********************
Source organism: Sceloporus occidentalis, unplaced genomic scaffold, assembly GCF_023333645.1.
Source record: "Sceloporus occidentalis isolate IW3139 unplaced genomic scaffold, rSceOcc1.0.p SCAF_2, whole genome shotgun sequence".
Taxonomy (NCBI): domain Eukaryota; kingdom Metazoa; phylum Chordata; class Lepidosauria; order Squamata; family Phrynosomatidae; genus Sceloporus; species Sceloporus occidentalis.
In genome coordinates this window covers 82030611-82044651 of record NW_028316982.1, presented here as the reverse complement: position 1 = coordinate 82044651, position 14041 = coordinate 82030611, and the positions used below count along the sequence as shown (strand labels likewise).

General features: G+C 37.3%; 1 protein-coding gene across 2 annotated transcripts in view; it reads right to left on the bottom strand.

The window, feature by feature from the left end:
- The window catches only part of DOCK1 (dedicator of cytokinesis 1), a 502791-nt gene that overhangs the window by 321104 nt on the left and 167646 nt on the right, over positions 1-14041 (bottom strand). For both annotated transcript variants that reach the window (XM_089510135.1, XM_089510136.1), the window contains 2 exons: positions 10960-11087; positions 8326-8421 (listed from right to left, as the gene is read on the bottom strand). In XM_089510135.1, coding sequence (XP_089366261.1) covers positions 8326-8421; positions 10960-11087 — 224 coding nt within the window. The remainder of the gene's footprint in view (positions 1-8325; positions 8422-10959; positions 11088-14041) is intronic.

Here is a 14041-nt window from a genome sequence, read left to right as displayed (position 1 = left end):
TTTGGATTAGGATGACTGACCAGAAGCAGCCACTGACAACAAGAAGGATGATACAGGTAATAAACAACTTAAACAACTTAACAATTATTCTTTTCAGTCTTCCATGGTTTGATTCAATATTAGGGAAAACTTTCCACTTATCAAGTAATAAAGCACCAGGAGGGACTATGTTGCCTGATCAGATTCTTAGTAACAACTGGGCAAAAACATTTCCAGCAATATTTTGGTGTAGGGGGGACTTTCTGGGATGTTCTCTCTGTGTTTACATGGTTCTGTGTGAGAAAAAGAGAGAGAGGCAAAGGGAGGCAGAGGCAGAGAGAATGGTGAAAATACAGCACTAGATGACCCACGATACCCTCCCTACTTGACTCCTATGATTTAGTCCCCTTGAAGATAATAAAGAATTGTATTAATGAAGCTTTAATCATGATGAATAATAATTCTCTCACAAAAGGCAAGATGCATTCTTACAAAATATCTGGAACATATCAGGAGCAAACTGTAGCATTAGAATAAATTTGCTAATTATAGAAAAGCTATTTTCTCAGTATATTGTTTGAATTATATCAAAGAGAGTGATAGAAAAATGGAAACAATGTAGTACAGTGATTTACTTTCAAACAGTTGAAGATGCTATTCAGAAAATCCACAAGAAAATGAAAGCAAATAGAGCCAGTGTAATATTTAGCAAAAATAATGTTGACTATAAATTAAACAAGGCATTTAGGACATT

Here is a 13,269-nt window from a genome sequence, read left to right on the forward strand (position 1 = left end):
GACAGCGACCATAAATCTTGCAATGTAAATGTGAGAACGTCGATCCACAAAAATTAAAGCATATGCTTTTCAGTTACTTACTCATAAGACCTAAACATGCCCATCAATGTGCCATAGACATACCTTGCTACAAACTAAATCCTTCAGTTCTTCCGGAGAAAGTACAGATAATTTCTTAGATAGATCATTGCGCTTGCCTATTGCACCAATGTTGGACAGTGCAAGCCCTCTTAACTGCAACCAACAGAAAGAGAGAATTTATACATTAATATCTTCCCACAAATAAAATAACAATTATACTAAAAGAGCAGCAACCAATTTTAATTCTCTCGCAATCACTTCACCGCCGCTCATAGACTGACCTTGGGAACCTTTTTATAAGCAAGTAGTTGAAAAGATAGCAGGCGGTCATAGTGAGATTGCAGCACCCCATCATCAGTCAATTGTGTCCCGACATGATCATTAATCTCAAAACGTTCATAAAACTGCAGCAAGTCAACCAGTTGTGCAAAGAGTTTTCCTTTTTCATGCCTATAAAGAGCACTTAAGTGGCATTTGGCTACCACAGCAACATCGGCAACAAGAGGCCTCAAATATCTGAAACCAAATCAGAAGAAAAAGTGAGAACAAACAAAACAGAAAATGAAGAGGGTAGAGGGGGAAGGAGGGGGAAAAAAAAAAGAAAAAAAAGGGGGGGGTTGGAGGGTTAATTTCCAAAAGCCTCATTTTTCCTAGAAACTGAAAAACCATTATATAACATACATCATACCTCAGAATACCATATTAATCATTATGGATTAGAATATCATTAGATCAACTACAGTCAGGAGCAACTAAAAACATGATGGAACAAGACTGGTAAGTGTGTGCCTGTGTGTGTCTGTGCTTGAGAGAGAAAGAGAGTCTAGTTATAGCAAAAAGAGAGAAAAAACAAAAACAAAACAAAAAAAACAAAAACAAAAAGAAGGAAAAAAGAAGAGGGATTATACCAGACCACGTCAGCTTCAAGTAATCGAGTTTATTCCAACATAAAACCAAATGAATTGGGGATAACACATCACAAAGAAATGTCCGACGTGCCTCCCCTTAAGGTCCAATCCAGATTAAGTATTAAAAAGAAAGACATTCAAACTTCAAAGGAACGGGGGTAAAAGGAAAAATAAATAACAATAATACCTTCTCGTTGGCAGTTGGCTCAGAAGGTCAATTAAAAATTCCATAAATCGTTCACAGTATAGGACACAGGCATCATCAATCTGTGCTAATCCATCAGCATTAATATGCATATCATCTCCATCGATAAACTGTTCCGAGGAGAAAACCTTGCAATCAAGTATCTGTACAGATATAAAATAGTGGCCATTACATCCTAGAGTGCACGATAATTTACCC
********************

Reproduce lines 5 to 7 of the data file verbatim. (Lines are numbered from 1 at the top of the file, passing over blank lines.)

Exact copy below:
General features: G+C 37.3%; 1 protein-coding gene across 2 annotated transcripts in view; it reads right to left on the bottom strand.

The window, feature by feature from the left end:
- The window catches only part of DOCK1 (dedicator of cytokinesis 1), a 502791-nt gene that overhangs the window by 321104 nt on the left and 167646 nt on the right, over positions 1-14041 (bottom strand). For both annotated transcript variants that reach the window (XM_089510135.1, XM_089510136.1), the window contains 2 exons: positions 10960-11087; positions 8326-8421 (listed from right to left, as the gene is read on the bottom strand). In XM_089510135.1, coding sequence (XP_089366261.1) covers positions 8326-8421; positions 10960-11087 — 224 coding nt within the window. The remainder of the gene's footprint in view (positions 1-8325; positions 8422-10959; positions 11088-14041) is intronic.